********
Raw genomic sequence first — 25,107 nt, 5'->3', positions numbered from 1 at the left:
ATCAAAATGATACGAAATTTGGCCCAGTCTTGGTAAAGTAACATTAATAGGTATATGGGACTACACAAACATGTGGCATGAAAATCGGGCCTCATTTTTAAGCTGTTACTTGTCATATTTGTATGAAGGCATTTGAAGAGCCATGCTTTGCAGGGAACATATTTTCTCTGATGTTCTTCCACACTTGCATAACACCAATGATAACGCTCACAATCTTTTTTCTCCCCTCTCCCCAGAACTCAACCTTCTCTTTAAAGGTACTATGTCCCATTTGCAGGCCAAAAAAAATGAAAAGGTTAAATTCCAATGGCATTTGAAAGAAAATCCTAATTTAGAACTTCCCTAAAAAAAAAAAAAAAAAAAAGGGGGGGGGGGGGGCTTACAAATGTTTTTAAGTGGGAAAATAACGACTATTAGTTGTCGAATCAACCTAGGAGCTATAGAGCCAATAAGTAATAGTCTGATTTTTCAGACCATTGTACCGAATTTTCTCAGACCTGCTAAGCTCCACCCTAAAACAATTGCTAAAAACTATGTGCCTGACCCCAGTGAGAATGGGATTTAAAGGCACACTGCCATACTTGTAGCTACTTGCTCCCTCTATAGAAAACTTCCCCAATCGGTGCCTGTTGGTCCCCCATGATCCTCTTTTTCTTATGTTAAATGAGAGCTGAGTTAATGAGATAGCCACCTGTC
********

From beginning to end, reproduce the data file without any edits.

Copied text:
Raw genomic sequence first — 25,107 nt, 5'->3', positions numbered from 1 at the left:
ATCAAAATGATACGAAATTTGGCCCAGTCTTGGTAAAGTAACATTAATAGGTATATGGGACTACACAAACATGTGGCATGAAAATCGGGCCTCATTTTTAAGCTGTTACTTGTCATATTTGTATGAAGGCATTTGAAGAGCCATGCTTTGCAGGGAACATATTTTCTCTGATGTTCTTCCACACTTGCATAACACCAATGATAACGCTCACAATCTTTTTTCTCCCCTCTCCCCAGAACTCAACCTTCTCTTTAAAGGTACTATGTCCCATTTGCAGGCCAAAAAAAATGAAAAGGTTAAATTCCAATGGCATTTGAAAGAAAATCCTAATTTAGAACTTCCCTAAAAAAAAAAAAAAAAAAAAGGGGGGGGGGGGGGCTTACAAATGTTTTTAAGTGGGAAAATAACGACTATTAGTTGTCGAATCAACCTAGGAGCTATAGAGCCAATAAGTAATAGTCTGATTTTTCAGACCATTGTACCGAATTTTCTCAGACCTGCTAAGCTCCACCCTAAAACAATTGCTAAAAACTATGTGCCTGACCCCAGTGAGAATGGGATTTAAAGGCACACTGCCATACTTGTAGCTACTTGCTCCCTCTATAGAAAACTTCCCCAATCGGTGCCTGTTGGTCCCCCATGATCCTCTTTTTCTTATGTTAAATGAGAGCTGAGTTAATGAGATAGCCACCTGTC